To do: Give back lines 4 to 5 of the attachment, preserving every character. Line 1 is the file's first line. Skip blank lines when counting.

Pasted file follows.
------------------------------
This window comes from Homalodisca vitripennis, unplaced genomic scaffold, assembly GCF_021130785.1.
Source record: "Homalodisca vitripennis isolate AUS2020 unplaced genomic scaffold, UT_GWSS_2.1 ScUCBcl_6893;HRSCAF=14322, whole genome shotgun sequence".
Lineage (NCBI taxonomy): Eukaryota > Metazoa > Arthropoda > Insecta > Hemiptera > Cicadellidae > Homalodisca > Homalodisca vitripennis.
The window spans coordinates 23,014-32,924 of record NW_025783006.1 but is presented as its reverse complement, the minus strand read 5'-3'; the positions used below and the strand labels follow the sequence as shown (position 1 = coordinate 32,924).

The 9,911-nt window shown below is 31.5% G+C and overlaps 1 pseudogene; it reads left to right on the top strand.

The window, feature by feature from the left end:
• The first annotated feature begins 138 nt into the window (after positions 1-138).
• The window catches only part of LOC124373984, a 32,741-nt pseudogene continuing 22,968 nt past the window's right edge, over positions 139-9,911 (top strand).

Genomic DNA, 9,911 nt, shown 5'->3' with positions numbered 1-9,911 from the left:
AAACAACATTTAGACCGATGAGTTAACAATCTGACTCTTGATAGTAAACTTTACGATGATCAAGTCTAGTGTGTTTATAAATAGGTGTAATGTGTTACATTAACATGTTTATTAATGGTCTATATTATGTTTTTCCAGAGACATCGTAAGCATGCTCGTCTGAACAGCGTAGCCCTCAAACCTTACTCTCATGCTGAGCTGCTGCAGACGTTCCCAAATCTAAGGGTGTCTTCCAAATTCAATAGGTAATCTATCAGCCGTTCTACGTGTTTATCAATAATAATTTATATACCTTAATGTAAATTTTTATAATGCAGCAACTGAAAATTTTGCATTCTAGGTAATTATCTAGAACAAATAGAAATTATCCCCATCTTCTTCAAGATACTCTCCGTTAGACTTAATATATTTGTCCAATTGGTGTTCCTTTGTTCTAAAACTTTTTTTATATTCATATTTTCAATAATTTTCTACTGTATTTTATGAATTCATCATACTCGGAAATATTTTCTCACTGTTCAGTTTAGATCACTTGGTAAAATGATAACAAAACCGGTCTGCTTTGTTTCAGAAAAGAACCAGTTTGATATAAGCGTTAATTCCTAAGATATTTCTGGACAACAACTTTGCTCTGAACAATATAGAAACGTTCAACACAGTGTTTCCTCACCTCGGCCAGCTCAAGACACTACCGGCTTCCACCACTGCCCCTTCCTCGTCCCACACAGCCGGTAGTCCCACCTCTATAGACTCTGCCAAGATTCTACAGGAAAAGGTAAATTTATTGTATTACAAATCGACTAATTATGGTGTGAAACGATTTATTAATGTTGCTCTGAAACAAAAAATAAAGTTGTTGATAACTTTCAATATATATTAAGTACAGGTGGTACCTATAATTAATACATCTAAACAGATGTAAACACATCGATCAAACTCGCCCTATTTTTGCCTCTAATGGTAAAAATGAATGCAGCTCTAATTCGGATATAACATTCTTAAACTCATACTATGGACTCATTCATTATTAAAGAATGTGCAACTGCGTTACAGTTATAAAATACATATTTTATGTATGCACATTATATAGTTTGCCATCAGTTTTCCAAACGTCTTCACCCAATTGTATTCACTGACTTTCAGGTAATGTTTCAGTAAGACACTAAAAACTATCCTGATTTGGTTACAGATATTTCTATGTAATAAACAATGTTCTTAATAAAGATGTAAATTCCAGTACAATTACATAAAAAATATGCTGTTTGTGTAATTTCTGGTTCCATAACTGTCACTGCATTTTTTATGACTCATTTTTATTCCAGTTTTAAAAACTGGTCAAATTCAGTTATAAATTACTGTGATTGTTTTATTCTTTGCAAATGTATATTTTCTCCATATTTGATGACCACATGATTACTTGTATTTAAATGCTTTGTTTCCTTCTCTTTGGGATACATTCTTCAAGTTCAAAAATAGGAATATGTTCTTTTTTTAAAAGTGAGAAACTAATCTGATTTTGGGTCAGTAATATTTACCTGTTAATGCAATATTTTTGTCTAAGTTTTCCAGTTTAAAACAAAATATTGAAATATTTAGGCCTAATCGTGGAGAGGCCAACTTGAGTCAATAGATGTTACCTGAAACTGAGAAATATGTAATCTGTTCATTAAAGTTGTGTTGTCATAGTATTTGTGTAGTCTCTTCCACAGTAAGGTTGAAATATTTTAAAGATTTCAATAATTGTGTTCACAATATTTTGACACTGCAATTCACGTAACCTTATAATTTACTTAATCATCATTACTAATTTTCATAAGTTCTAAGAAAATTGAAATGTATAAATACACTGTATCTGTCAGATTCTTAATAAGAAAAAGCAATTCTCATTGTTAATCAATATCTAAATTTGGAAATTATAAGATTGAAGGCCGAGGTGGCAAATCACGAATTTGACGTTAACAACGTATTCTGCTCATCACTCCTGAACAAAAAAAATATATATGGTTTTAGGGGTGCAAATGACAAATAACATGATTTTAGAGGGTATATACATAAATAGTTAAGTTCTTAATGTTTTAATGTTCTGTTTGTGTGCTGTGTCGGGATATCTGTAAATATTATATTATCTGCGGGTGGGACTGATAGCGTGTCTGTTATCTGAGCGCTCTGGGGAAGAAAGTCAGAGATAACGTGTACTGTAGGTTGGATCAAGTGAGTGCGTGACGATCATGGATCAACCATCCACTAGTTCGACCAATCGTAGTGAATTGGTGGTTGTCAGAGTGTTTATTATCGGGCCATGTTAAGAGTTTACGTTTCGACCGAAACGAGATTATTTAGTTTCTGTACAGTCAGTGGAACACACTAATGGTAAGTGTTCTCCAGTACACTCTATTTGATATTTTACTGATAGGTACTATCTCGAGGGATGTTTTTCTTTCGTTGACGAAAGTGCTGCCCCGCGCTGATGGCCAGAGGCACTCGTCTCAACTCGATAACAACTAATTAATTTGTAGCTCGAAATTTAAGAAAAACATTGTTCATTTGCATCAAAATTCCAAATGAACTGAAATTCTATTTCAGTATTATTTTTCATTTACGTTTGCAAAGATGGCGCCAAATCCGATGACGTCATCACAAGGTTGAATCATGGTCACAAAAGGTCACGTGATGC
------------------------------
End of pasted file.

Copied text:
The window spans coordinates 23,014-32,924 of record NW_025783006.1 but is presented as its reverse complement, the minus strand read 5'-3'; the positions used below and the strand labels follow the sequence as shown (position 1 = coordinate 32,924).

The 9,911-nt window shown below is 31.5% G+C and overlaps 1 pseudogene; it reads left to right on the top strand.